The Italian ballet icon will be appearing with the Balletto del Sud in the numerous ballet interludes during the opera. Choreography is by the company's founder Fredy Franzutti.
I interpret a character who comes to symbolise the concept of divinity,
she told La Repubblica.
My life hasn't been only La Scala and other wonderful theatres, but also dancing in piazze, churches and prisons. I've never stopped taking dance everywhere, and in so doing I have created work.
If fact, those who remember her arriving in their city for an open-air performance or one under a circus tent – dates squeezed in between performances with the American Ballet Theatre and a La Scala or filming for the cinema or tv – have paid back her investment over the years: “Starring Carla Fracci” in big letters on the posters guarantees ticket sales. The posters in Lecce don't show the names of the singers.
I came often in Apulia [the heel on the boot of Italy, the region where Lecce is found] in the years when this area was cut off from touring circuit. And when I was director of the Rome Opera Ballet I sent the company to Lecce on six occasions.
Fracci has never officially retired, but now her appearances on stage are rare. However, she says she has never stopped exercising.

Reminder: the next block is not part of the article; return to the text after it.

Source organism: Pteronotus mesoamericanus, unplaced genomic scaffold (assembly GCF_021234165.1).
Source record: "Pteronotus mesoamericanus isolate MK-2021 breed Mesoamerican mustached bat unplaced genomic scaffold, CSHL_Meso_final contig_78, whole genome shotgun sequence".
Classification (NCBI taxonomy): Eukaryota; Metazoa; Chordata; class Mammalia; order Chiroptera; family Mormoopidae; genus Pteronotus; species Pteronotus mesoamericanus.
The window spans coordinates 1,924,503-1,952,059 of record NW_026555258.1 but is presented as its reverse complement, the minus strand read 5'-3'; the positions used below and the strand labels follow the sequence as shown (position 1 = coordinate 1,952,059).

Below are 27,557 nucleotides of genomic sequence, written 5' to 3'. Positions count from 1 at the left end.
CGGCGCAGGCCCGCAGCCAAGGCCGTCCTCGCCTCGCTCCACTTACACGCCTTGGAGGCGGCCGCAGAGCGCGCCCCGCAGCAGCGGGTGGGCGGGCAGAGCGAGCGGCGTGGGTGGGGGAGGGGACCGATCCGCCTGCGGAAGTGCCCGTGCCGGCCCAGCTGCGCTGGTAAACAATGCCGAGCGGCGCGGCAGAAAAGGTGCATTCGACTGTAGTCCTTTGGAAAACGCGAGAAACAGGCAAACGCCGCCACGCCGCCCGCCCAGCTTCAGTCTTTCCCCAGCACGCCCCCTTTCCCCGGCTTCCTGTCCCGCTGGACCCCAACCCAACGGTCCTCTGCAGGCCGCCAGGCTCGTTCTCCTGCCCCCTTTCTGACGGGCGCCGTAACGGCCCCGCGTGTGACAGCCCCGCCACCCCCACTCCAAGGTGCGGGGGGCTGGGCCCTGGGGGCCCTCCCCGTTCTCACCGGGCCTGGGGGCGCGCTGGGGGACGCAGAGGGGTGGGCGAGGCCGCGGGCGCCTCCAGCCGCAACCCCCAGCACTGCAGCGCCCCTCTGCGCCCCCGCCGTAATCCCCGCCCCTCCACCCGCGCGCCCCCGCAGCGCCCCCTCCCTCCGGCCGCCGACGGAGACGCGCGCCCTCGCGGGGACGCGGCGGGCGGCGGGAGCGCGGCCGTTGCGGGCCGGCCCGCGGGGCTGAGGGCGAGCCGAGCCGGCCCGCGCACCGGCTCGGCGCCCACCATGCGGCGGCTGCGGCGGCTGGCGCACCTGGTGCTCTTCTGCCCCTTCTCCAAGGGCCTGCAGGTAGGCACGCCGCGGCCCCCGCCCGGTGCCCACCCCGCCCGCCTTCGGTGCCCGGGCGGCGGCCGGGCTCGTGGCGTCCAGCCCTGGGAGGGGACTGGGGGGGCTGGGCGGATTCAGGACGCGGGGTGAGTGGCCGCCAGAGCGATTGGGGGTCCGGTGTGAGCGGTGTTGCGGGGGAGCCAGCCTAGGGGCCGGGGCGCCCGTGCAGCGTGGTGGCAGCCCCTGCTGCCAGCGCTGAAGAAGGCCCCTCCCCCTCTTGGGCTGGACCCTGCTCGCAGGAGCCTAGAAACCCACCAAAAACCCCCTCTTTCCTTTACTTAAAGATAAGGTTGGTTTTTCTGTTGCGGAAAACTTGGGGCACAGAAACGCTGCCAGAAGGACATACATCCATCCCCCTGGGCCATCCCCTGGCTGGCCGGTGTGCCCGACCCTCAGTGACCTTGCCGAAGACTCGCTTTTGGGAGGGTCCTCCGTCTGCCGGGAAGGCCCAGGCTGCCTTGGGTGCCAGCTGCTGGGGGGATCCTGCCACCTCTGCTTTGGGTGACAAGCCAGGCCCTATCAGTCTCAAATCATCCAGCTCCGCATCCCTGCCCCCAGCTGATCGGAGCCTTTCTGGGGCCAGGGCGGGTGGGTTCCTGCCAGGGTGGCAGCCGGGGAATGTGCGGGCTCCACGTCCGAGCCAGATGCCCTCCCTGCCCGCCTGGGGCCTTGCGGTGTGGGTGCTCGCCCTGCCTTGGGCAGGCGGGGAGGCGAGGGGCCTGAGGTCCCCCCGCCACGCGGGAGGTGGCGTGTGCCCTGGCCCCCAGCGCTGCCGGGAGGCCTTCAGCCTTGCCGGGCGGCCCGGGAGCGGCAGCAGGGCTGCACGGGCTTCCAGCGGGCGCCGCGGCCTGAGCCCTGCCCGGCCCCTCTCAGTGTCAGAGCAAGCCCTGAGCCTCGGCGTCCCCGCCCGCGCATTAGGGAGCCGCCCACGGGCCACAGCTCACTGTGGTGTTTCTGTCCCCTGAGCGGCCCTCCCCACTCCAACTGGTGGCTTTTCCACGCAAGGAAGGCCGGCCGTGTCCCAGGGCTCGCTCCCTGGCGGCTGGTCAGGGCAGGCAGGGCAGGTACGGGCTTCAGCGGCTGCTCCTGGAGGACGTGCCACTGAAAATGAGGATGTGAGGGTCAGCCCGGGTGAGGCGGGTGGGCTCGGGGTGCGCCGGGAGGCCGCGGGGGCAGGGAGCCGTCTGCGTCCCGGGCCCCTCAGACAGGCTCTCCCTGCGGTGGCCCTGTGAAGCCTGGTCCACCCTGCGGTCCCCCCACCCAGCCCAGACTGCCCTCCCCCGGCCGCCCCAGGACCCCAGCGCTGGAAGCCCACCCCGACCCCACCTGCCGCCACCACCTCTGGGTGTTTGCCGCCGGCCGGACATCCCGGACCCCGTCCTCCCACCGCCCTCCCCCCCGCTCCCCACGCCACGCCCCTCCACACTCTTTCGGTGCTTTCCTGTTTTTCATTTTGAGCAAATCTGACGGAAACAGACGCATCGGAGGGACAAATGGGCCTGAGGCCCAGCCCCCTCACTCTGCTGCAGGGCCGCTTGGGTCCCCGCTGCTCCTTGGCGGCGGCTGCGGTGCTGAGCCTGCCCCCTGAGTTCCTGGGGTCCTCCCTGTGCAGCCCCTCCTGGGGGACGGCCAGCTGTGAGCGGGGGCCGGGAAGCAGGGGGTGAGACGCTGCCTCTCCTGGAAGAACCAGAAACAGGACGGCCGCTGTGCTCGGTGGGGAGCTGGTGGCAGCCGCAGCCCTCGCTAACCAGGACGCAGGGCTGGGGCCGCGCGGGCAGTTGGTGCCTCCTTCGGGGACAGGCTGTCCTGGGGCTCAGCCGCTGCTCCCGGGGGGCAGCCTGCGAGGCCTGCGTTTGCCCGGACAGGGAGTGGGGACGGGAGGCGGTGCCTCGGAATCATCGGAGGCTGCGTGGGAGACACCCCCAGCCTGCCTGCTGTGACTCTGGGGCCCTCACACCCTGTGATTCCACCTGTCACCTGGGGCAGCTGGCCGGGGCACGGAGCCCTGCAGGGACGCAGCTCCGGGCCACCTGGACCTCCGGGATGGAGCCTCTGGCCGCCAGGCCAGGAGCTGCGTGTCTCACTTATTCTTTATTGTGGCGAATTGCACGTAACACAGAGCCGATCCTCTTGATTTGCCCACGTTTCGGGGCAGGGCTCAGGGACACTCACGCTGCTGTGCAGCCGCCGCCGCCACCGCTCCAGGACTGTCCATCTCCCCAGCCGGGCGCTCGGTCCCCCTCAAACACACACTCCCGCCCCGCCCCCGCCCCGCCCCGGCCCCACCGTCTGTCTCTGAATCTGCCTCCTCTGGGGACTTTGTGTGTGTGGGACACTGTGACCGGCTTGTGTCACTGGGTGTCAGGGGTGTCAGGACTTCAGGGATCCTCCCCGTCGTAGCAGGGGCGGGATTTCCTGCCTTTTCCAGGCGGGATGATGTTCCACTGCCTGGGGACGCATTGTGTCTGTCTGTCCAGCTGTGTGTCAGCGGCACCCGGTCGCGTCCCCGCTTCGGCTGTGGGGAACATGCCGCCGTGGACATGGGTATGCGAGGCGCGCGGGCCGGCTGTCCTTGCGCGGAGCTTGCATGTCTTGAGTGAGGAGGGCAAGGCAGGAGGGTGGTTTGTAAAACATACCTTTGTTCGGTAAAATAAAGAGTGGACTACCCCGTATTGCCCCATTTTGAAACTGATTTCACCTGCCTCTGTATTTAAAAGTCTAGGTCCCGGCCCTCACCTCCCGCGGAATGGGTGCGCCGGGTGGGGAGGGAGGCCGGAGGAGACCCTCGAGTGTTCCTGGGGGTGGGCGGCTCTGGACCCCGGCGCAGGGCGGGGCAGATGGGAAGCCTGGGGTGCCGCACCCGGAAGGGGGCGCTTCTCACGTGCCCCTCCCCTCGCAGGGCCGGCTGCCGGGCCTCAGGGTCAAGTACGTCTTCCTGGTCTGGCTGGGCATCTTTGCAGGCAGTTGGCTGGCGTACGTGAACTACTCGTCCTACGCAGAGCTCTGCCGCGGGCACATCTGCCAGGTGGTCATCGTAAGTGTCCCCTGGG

Study is the most important part of this profession, under the watchful eyes of the right teachers; you should only study alone when there is no alternative. If you stop studying, then it's finished. Certainly, at my age, I can't dance Giselle, but certain characters require a temperament and physical quality that young people don't have.
She has already worked with Franzutti in the past, who collaborated with her in Rome during her ten years at the helm.
He's a true talent, and intelligent, which he has demonstrated in this creation having included symbolic references to Calliope [the muse of poetry] and Terpsichore [the muse of dance].
After an absence of three years, she returned on stage, with her accustomed success, in a ballet at the Teatro San Carlo in Naples last November. Afterwards she told me that being on stage again was like “riding a bike”, but those butterflies in the stomach keep flapping their wings:
I know there is much anticipation about this work and, as usual, that makes me anxious.
Graham Spicer is a writer, director and photographer in Milan, blogging (under the name ‘Gramilano') about dance, opera, music and photography for people “who are a bit like me and like some of the things I like”. He was a regular columnist for Opera Now magazine and wrote for the BBC until transferring to Italy.
His scribblings have appeared in various publications from Woman's Weekly to Gay Times, and he wrote the ‘Danza in Italia' column for Dancing Times magazine.